Proponents argue that economic development incentives—such as tax credits—provide a multitude of benefits to taxpayers and society at large. This apparent popularity could be due to the perception that government subsidies effectively “have no downside and cost taxpayers nothing.” However, this is simply not the case. Tax breaks do, in fact, have a downside and impose a huge cost to the taxpayer. For instance, when looking at renewable energy subsidies in the State of Texas, “we estimate the total cost to taxpayers and consumers of these subsidies in Texas from 2006 to 2029 to be $36 billion.”
While these subsidies certainly do their job in incentivizing investment in particular businesses or industries (for better or for worse), they can also incentivize investors to be more “lax” in effectively examining the health of the underlying business prior to investment. In short, investors may be more inclined to “jump the gun” in order to take full advantage of tax credits promised by the government.
This is illustrated through the collapse of DC Solar, a former California renewable energy celebrity company. In December 2018, law enforcement agents arrested its owners because the company “had become a front to parlay a do-good incentive to encourage solar investments into an $800 million fraud scheme.” The owners had managed to entice sophisticated investors through promising huge federal tax credits in return for investment in their “clean energy” corporation; however, the government reported that the company “engaged in nearly no legitimate business.” As a result, many investors were forced to take charges against earnings on these credits that they originally thought were worth millions.
This incident alone illustrates just how tax credits in general can be exploited. You may ask, “How can this happen? How can such enormous investors, such as Berkshire Hathaway and Progressive Corp., fall for such a fraud?” The short answer is: This type of behavior is not uncommon. People and companies eager to reap the benefits of these credits sometimes don’t allow the hard facts to stand in their way.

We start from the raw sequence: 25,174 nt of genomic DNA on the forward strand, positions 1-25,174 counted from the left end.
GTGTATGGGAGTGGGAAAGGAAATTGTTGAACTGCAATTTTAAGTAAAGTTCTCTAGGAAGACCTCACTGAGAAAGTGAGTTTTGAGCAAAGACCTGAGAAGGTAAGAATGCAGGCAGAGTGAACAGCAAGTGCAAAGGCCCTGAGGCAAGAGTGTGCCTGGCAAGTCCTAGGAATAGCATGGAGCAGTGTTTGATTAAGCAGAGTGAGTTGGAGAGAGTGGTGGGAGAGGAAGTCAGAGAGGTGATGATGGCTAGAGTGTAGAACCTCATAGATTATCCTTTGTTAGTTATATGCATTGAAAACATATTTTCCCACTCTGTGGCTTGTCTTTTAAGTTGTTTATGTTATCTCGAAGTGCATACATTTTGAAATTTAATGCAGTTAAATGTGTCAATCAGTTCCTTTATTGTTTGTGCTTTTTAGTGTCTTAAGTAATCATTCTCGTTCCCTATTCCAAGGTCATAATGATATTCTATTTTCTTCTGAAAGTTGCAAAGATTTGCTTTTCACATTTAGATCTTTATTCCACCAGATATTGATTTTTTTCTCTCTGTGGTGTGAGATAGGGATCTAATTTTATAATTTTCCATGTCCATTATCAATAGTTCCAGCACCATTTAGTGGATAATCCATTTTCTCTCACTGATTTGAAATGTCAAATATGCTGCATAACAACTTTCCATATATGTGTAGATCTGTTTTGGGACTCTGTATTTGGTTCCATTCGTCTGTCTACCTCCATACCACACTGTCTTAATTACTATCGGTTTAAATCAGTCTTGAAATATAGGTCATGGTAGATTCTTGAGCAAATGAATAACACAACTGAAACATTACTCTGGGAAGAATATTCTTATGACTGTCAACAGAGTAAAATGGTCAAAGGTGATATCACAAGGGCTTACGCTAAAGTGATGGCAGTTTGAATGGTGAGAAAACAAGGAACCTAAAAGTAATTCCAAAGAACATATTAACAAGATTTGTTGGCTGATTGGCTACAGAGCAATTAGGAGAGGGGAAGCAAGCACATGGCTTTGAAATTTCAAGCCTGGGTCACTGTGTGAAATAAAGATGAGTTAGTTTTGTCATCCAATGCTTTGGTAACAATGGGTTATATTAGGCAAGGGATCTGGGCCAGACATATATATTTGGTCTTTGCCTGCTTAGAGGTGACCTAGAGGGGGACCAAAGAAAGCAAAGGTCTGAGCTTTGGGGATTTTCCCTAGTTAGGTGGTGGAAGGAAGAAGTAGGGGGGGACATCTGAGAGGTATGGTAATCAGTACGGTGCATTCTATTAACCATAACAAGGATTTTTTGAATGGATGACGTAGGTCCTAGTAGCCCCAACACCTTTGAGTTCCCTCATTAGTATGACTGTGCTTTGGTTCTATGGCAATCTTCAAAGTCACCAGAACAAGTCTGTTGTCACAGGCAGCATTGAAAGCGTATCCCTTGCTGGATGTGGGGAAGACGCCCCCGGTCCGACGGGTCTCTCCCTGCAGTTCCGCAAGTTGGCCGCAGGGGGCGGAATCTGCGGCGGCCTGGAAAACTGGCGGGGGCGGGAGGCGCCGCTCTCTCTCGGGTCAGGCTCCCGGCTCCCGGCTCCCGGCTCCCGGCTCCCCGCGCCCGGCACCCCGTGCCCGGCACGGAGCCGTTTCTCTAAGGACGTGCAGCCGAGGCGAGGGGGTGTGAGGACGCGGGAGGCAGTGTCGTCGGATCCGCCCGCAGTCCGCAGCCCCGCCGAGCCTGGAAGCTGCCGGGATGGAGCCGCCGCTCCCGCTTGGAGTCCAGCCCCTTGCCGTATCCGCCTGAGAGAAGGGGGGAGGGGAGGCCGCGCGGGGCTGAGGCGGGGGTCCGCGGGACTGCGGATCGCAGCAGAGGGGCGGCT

After the DC Solar scandal emerged, Progressive spokesman Jeff Sibel iterated that, when initially investing in DC Solar, “the goal was to earn ‘attractive investment returns’ and to support the environment.” Since the federal tax credit was implemented in 2006, many of the nation’s largest corporations have increasingly invested in renewable energy to benefit from the associated tax credits. Companies such as JPMorgan, Chase & Co., Bank of America Corp., and even Sherwin Williams Co. (who was also one of DC Solar’s investors) all now invest in renewable energy, perhaps for the same reasons as laid out by Sibel and Progressive Corp.
Legislators and members of the public might ask themselves – are these tax credits really worth it? Because the facts on the ground seem to indicate that these associated risks of subsidies have become a trend and, effectively, cause more harm than good, leading to negligent investment decisions and government-dictated preferential treatment—all at the expense of the taxpayer.
This is a commentary published with the author’s permission. If you wish to submit a commentary to Texas Scorecard, please submit your article to firstname.lastname@example.org.